Intimidating college football stadium
Within the state of Texas, Kyle Field has the largest regular seating capacity, while AT&T Stadium has a larger overall capacity.In the fall of 1904, Edwin Jackson Kyle, an 1899 graduate of Texas A&M and professor of horticulture, was named president of the General Athletics Association.Kyle wanted to secure and develop an athletic field to promote the school's athletics.Texas A&M was unwilling to provide funds, so Kyle fenced off a section of the southwest corner of campus that had been assigned to him for agricultural use. The Aggies enjoyed an undefeated season in 1919, accumulating a combined score of 275–0.And check this out: Since Kenan Stadium was built in 1927, there has been an unwritten rule that the stadium can never be higher than the pine trees. Tennessee, Neyland Stadium Not only is this a huge, intimidating stadium that is always filled to the rafters with a capacity of 104,079, but the views of the Tennessee River and surrounding area are worth making a trip to Knoxville alone. The air of excitement and anticipation is phenomenal. Washington, Husky Stadium The views of the water are breathtaking.The stadium packs almost 73,000 strong, with the boats coming in off Lake Washington.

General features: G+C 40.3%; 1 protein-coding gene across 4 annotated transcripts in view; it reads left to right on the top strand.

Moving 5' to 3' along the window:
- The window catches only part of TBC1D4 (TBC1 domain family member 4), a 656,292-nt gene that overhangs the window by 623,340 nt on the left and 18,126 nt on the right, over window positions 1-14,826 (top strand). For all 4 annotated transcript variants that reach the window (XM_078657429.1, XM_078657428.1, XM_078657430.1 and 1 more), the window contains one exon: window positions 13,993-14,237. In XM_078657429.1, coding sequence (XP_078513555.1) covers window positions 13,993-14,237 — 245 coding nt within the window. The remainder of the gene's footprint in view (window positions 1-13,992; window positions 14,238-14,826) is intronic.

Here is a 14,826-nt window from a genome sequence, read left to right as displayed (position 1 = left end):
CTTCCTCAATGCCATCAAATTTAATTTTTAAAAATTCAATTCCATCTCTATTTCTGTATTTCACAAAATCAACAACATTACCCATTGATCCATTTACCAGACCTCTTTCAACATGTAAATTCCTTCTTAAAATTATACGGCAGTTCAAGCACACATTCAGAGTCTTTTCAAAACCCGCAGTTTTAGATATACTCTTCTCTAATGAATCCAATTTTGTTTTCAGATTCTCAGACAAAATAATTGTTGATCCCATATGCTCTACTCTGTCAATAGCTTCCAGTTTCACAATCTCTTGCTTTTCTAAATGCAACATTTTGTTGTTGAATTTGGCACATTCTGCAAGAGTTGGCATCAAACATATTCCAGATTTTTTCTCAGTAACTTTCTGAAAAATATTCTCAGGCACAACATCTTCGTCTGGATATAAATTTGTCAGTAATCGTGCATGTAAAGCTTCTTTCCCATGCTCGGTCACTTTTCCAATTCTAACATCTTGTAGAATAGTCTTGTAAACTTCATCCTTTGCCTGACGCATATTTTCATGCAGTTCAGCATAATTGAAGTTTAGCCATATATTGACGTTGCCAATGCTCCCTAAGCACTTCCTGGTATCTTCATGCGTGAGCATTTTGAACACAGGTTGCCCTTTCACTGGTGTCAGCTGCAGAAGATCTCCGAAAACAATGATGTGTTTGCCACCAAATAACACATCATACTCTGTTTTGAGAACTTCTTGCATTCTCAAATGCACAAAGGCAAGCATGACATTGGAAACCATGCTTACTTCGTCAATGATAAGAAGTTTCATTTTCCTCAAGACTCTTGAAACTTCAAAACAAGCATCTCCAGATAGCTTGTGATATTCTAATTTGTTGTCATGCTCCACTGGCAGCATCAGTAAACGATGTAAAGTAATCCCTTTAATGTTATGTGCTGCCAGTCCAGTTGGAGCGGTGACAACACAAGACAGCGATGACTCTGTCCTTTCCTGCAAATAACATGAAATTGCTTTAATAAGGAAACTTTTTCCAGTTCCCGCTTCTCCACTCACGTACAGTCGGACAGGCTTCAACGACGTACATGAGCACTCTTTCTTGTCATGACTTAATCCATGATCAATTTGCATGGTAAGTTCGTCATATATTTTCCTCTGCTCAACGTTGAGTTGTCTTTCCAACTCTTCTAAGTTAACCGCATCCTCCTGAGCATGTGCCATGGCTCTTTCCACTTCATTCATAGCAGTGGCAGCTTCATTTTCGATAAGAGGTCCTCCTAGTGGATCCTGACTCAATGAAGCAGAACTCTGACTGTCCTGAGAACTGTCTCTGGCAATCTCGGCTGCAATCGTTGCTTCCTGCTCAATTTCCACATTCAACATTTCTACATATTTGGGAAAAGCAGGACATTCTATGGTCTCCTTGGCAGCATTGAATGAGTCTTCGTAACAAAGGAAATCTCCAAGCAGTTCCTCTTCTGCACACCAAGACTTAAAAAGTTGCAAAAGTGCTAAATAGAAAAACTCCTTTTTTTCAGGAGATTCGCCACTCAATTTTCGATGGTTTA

If the atmosphere is just right, the energy felt within a college football team's stadium is infectious.
With a capacity of 92,542 and frequent sold out games, the crowd is always excitable and involved.
And talk about prestige: The venue has hosted Olympic events, a Super Bowl (XI in 1977), and also the annual Rose Bowl, pitting the Big Ten’s and Pac Ten’s top two teams against each other.
82,600 (2001–2007) 80,650 (1999–2000) 58,292 (1998) 70,210 (1992–1997) 72,387 (1982–1991) 70,016 (1980–1981) 54,000 (1977–1979) 48,000 (1967–1976) 41,500 (1953–1966) 40,000 (1949–1952) 32,890 (1927–1948) Kyle Field is the football stadium located on the campus of Texas A&M University in College Station, Texas.
It has been the home to the Texas A&M Aggie football team in rudimentary form since 1904, and as a complete stadium since 1927. The seating capacity of 102,733 in 2015 makes the stadium the largest in the Southeastern Conference and the fourth largest stadium in the NCAA, fourth largest stadium in the United States, and the fifth largest non-racing stadium in the world.
Search for intimidating college football stadium:
Next, and naturally following, certain stadiums affect teams in different ways, but the best venues — usually the ones that sell out every game — will disrupt the visiting team to the extent that they’re perpetually false starting and cannot communicate on the field.